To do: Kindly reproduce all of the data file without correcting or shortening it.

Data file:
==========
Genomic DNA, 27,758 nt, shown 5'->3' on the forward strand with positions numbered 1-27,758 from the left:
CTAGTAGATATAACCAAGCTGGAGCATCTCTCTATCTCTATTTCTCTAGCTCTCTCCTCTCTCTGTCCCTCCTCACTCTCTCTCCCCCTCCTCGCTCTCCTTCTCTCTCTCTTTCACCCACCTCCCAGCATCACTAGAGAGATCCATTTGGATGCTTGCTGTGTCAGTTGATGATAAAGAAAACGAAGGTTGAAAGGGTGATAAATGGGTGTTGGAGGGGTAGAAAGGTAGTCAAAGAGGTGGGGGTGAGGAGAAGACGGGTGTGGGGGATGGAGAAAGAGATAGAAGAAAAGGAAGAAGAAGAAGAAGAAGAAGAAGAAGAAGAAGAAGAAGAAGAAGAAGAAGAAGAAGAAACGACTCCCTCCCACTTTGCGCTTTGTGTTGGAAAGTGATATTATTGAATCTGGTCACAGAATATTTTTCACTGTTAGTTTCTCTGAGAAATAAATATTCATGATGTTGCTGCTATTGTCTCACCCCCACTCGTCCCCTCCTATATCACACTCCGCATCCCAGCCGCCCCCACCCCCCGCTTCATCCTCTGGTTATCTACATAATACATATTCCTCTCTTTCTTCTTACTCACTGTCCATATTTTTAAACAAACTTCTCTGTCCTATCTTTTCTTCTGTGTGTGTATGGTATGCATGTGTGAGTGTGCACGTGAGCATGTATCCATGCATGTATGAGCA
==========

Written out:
Genomic DNA, 27,758 nt, shown 5'->3' on the forward strand with positions numbered 1-27,758 from the left:
CTAGTAGATATAACCAAGCTGGAGCATCTCTCTATCTCTATTTCTCTAGCTCTCTCCTCTCTCTGTCCCTCCTCACTCTCTCTCCCCCTCCTCGCTCTCCTTCTCTCTCTCTTTCACCCACCTCCCAGCATCACTAGAGAGATCCATTTGGATGCTTGCTGTGTCAGTTGATGATAAAGAAAACGAAGGTTGAAAGGGTGATAAATGGGTGTTGGAGGGGTAGAAAGGTAGTCAAAGAGGTGGGGGTGAGGAGAAGACGGGTGTGGGGGATGGAGAAAGAGATAGAAGAAAAGGAAGAAGAAGAAGAAGAAGAAGAAGAAGAAGAAGAAGAAGAAGAAGAAGAAGAAGAAGAAACGACTCCCTCCCACTTTGCGCTTTGTGTTGGAAAGTGATATTATTGAATCTGGTCACAGAATATTTTTCACTGTTAGTTTCTCTGAGAAATAAATATTCATGATGTTGCTGCTATTGTCTCACCCCCACTCGTCCCCTCCTATATCACACTCCGCATCCCAGCCGCCCCCACCCCCCGCTTCATCCTCTGGTTATCTACATAATACATATTCCTCTCTTTCTTCTTACTCACTGTCCATATTTTTAAACAAACTTCTCTGTCCTATCTTTTCTTCTGTGTGTGTATGGTATGCATGTGTGAGTGTGCACGTGAGCATGTATCCATGCATGTATGAGCA